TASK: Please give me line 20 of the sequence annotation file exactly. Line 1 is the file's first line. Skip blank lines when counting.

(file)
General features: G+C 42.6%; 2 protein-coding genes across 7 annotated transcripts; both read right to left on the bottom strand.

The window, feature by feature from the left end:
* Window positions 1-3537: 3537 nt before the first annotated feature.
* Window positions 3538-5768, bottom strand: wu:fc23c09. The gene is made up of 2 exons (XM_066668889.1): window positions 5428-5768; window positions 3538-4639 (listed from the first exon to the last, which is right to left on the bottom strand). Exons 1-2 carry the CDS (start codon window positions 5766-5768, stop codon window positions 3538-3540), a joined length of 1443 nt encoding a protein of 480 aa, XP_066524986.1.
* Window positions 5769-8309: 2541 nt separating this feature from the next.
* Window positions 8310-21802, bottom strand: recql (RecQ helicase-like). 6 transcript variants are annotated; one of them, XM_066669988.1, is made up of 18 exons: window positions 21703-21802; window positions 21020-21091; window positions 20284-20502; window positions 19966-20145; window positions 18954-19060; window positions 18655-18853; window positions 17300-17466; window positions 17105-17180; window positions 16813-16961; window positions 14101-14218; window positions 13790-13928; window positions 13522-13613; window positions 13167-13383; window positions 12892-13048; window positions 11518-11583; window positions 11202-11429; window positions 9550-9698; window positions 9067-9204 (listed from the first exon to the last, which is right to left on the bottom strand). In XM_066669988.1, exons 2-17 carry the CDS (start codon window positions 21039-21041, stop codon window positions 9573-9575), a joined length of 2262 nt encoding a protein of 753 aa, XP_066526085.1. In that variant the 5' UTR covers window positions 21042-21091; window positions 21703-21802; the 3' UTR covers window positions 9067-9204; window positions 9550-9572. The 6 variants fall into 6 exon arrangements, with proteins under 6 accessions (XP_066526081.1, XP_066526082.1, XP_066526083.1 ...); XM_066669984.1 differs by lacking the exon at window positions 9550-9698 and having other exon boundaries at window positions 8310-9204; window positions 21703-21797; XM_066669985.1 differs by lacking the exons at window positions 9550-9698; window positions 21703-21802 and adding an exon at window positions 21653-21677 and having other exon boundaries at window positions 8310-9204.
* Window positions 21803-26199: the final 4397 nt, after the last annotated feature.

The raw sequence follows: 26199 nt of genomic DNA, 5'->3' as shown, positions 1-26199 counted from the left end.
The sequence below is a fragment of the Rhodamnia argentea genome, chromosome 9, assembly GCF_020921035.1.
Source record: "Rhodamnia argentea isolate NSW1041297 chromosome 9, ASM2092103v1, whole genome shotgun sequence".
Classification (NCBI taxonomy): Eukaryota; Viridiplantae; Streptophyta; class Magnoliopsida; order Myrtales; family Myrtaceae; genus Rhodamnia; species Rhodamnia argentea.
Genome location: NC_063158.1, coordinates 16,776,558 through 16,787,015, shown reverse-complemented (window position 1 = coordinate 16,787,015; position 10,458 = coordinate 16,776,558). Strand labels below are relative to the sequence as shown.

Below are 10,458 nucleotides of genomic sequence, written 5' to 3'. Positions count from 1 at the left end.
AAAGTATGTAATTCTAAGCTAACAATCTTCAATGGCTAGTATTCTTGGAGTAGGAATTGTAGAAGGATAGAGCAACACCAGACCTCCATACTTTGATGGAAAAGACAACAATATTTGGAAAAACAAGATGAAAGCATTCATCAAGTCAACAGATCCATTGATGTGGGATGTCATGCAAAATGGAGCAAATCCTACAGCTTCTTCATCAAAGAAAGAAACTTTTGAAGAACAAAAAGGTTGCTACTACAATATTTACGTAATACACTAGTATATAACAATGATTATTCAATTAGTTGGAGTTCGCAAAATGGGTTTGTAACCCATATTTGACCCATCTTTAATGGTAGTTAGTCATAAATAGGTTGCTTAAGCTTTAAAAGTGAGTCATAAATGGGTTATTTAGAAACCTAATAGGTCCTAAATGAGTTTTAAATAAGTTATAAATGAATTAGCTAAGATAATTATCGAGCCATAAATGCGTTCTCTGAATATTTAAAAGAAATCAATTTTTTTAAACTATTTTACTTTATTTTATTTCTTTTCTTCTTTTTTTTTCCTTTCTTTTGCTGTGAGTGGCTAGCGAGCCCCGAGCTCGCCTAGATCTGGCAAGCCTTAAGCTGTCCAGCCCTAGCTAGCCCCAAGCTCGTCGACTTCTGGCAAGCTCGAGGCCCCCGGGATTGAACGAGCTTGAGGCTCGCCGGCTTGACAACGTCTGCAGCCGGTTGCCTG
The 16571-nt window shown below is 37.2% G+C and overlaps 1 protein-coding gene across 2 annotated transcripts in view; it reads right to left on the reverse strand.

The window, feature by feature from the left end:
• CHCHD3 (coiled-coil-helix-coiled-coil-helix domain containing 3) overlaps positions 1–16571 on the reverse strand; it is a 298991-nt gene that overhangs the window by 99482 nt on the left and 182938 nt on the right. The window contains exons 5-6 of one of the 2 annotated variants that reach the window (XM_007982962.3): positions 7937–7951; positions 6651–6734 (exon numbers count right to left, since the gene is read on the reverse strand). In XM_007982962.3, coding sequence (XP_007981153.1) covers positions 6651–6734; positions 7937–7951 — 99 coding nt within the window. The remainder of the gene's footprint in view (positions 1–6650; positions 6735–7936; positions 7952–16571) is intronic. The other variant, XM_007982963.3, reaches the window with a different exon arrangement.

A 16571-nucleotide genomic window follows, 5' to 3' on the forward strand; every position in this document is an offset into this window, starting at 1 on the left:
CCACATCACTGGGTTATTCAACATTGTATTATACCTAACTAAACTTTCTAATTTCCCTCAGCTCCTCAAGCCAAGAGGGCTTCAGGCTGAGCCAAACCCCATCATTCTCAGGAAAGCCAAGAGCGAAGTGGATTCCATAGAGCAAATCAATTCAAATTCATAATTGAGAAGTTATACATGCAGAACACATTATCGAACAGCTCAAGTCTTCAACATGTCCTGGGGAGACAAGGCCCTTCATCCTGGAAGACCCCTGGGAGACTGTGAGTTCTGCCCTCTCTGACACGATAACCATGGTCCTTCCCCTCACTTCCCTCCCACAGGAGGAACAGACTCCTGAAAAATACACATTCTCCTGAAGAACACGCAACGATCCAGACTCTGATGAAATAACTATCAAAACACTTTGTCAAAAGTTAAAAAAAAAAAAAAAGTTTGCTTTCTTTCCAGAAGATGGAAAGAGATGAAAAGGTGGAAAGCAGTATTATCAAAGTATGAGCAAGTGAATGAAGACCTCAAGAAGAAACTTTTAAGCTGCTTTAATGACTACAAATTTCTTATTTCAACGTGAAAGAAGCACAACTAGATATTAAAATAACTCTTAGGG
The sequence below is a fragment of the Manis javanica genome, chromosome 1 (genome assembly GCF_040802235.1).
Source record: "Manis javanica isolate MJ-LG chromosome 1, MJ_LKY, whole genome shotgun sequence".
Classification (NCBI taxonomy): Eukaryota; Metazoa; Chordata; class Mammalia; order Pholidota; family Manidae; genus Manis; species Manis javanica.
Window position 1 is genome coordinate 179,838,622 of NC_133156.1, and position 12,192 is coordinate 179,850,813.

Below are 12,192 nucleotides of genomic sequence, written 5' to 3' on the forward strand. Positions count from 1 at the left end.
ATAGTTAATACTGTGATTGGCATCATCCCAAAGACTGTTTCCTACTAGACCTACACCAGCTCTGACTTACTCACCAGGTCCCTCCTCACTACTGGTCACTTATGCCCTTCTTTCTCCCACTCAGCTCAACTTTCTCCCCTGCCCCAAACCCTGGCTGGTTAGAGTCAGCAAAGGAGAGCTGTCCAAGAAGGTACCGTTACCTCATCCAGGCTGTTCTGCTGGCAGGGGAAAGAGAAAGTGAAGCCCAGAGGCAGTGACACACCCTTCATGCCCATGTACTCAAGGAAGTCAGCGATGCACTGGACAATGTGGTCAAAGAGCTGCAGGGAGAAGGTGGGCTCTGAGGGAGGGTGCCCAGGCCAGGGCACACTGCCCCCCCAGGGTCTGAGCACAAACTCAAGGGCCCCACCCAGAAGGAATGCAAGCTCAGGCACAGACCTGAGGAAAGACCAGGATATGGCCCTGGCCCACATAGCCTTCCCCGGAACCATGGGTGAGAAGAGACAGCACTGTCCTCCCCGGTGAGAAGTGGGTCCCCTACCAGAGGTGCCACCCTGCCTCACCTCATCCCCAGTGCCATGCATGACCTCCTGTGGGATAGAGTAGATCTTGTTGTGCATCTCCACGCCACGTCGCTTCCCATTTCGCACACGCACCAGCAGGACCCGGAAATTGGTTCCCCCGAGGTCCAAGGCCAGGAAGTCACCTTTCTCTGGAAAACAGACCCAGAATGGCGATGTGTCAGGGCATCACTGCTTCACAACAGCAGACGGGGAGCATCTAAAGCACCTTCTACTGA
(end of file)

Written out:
The sequence below is a fragment of the Manis javanica genome, chromosome 1 (genome assembly GCF_040802235.1).